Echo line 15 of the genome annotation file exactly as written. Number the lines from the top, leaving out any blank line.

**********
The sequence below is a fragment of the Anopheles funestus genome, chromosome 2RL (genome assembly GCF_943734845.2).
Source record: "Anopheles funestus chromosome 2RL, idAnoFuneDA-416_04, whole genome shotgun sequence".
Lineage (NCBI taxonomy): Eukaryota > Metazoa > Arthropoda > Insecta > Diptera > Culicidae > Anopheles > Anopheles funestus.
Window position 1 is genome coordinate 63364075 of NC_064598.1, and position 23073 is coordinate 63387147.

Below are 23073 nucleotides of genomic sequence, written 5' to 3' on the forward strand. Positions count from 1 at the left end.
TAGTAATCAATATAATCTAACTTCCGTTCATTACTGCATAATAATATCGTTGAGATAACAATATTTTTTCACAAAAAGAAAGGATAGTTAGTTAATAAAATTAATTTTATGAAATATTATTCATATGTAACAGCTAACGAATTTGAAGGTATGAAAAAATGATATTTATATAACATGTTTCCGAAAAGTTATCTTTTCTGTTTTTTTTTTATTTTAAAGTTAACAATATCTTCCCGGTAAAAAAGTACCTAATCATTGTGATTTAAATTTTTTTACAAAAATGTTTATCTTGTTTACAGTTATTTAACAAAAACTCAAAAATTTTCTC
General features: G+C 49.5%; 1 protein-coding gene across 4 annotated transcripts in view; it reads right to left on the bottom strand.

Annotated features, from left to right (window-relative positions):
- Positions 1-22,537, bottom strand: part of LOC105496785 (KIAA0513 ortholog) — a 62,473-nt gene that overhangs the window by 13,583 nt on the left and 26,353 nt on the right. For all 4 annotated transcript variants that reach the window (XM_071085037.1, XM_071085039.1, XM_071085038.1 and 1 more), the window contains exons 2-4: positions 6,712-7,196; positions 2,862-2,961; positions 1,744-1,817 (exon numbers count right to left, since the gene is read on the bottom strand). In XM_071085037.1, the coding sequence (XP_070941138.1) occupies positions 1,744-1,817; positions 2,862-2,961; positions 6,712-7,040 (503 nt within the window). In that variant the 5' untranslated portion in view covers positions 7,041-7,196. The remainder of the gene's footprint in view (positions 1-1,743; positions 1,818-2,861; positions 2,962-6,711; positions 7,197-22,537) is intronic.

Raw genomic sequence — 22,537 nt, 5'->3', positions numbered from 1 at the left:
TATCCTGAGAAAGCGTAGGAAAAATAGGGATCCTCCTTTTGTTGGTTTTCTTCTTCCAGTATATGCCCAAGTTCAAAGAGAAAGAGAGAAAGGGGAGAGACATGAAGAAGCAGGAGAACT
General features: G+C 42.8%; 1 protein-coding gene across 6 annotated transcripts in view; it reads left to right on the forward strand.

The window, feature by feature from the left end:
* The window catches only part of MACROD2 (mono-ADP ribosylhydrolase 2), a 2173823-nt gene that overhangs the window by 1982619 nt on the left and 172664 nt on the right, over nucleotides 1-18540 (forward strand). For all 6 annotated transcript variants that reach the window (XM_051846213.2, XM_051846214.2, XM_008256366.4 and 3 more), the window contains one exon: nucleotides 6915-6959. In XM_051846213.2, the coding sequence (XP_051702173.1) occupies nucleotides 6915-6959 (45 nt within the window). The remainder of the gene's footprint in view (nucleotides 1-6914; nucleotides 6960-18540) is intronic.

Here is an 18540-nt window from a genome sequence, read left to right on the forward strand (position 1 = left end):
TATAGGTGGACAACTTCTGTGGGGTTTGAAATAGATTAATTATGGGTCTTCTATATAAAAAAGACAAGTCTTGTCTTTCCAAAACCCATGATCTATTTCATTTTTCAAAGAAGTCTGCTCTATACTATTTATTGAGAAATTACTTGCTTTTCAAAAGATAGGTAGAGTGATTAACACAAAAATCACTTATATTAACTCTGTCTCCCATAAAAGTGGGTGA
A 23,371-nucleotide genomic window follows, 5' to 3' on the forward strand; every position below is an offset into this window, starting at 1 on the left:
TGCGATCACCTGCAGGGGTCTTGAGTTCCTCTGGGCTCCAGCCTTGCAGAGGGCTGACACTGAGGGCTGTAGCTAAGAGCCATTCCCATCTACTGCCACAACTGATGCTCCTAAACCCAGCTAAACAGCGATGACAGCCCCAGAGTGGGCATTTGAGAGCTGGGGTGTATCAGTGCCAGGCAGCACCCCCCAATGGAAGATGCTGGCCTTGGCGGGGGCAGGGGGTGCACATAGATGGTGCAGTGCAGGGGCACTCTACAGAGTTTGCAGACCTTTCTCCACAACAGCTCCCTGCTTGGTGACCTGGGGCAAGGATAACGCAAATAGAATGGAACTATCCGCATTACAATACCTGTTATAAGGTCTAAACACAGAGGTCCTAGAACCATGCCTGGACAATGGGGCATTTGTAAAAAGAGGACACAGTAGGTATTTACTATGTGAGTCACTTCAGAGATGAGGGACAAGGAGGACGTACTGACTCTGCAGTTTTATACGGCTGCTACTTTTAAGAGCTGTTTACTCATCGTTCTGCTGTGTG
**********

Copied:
Here is an 18540-nt window from a genome sequence, read left to right on the forward strand (position 1 = left end):